Perhaps atoms choose to group together for a time because of personal affinity or social contract or just a desire to create atomic art they find pleasing, but they are not obliged to do so. 

That doesn't quite satisfy, possibly because you've anthropomorphized it. Choice and art appreciation in humans seems to be well within the realm of causality. I cannot, by nature, choose what I will never choose. What I appreciate is limited by exposure, available mediums, biology and physics. How would atoms be freed from this in principle?

Imagine there is a universe in which there are only two particles: betty and bob. Both betty and bob, at any given instance and without prediction can:

  • exist or not exist
  • be any size in relation to one another
  • be any distance from the other
  • change identity to be the other provided there is only one bob and one betty at any given time

In that universe, would you not still end up with describable rules?

  1. The universe can only be said to exist as long as betty or bob has the potential to exist.
  1. While betty is bigger than bob, bob cannot be bigger than betty.
  2. Betty can never be further from bob than bob is from betty.
  3. Betty can only become bob while bob is non-existent, or unless betty and bob switch simultaneously.

Yes, it's not the kind of law or constancy we might appreciate in this universe, but as long as betty and bob have any properties whatsoever, it seems as if we will be able to define rules, even if those rules are predicated on something unpredictable.

In that universe, would you not still end up with describable rules?

You just described a rule... so yes. If you take away the change identity rule, or change it to "change identity to be the other or anything else", then we are starting to see something lawless.

it's not the kind of law or constancy we might appreciate in this universe

Those are truisms, except for number 3, which is adding additional detail to the change identity rule.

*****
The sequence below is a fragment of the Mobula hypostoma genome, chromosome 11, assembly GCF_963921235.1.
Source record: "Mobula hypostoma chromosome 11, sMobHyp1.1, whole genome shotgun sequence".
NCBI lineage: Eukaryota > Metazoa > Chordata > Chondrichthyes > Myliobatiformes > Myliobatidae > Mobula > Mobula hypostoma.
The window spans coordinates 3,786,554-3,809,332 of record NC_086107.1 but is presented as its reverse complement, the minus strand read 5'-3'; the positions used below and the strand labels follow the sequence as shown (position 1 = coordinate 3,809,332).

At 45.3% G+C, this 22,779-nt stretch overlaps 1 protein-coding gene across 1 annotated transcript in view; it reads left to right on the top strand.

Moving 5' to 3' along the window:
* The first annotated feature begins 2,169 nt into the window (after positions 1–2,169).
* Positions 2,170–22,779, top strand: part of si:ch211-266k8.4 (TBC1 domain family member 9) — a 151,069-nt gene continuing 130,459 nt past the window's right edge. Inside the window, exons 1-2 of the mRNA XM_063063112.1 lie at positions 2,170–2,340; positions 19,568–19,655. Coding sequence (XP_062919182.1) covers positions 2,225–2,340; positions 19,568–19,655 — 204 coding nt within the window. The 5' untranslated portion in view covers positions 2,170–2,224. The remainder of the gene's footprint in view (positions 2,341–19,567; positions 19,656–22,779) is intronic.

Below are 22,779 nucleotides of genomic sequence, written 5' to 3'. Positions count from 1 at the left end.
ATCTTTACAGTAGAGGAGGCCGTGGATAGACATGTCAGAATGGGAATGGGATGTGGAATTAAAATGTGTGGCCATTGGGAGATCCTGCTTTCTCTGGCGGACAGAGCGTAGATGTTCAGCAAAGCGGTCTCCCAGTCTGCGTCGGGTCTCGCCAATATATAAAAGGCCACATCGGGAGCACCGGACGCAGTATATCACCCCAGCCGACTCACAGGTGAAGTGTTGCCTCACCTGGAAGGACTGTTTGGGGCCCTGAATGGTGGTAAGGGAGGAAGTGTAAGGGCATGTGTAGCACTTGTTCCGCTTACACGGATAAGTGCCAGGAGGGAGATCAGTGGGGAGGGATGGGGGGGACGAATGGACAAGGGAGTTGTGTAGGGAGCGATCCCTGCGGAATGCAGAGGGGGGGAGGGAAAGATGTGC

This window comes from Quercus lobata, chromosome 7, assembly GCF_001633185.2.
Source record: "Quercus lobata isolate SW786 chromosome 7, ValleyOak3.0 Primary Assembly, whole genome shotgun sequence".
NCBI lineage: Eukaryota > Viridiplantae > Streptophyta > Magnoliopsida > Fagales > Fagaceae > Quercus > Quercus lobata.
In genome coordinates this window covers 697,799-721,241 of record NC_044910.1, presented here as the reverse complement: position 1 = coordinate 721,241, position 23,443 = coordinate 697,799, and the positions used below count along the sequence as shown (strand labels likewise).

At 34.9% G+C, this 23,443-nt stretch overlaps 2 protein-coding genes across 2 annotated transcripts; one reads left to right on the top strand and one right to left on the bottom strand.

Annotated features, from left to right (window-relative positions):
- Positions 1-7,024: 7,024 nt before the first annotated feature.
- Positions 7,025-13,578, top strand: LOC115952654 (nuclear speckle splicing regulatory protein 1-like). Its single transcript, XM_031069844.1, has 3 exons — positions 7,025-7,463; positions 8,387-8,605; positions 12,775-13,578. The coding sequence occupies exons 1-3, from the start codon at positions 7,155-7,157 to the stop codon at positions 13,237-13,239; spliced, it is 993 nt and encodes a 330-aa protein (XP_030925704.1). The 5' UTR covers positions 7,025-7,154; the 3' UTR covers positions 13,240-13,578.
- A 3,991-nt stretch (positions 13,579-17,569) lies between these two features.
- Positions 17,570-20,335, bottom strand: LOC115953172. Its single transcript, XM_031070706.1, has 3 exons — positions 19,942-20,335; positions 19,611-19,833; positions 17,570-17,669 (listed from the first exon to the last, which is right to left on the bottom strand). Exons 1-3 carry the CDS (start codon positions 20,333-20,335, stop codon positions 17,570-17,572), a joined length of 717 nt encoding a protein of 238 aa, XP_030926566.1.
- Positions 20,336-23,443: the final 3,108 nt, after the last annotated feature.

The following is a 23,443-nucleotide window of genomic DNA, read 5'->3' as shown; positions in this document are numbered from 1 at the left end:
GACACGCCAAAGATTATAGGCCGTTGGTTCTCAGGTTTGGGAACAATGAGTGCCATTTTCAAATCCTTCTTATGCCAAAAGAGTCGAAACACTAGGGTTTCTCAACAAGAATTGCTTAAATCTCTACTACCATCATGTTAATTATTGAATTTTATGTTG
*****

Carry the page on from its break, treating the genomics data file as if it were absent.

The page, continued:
The third (actually fourth, but the formatting screwed up) is as much a truism, but that isn't unique to this hypothetical universe. There are such cases even in evolutionary biology. 'Survival of the fittest' is an example once you're down to the core principle.

Aside from perhaps the most fundamental aspect of the universe, if such a thing exists, it seems like everything is the product of such truisms.

Is it correct to say that the existence of the laws does not require and observer? In the past the anthropic principle pondered why the Universal laws of physics are the way we observe them and not any other way. So if there is no observer to understand them then maybe they do not exist as laws. They may operate by their own Standard Model that we cannot conceive of.

At some point in the distant future all matter in our Universe will have no mass acting on it (due to expansion) and will keep moving towards entropy until it disappears. The will be nothing for the remaining forces to act on so maybe they will not exist. All will be darkness with “nothing” left so therefore our Universe might be one without any laws…..until “something” comes from this nothingness and “Bang” off we go again……

Is it correct to say that the existence of the laws does not require an observer?

Yes. Physics, as we understand it now, predates our species and our observations. When we describe the earliest know states of the universe, are we not describing a period in which there were (hypothetically) no observers? Laws of physics are only descriptions of what occurs with or without us. I am not asking if a universe without our understanding of laws exists; I am asking if a universe

In this hypothetical space, it was necessary to clarify as we could be talking about a universe with which it is impossible for us to interact.

All will be darkness with “nothing” left so therefore our Universe might be one without any laws…..

Define 'nothing' as you are using it as best you can. Is it the absolute sense, or is it (as it sounds) the sense used in A Universe From Nothing?

Yes, as in a Universe from Nothing, without quantum fluctuations of particles popping in an out of existence.

Just an idea, in BB cosmology it is suggested that in the clash of matter and antimatter that instigated it, at tiny amount of matter was left over whose intense energy caused Inflation and the start of the Universe (short version). If antimatter “won” then would there be a Universe with “nothing” in it so no need for any laws…..I have not thought that through yet…..I will go and knock on my neighbor and ask her… Penny, Penny, Penny…lol.

They may operate by their own Standard Model that we cannot conceive of.

That model is precisely what science is striving to understand. All of our current "laws" are really just our current best description of how stuff works.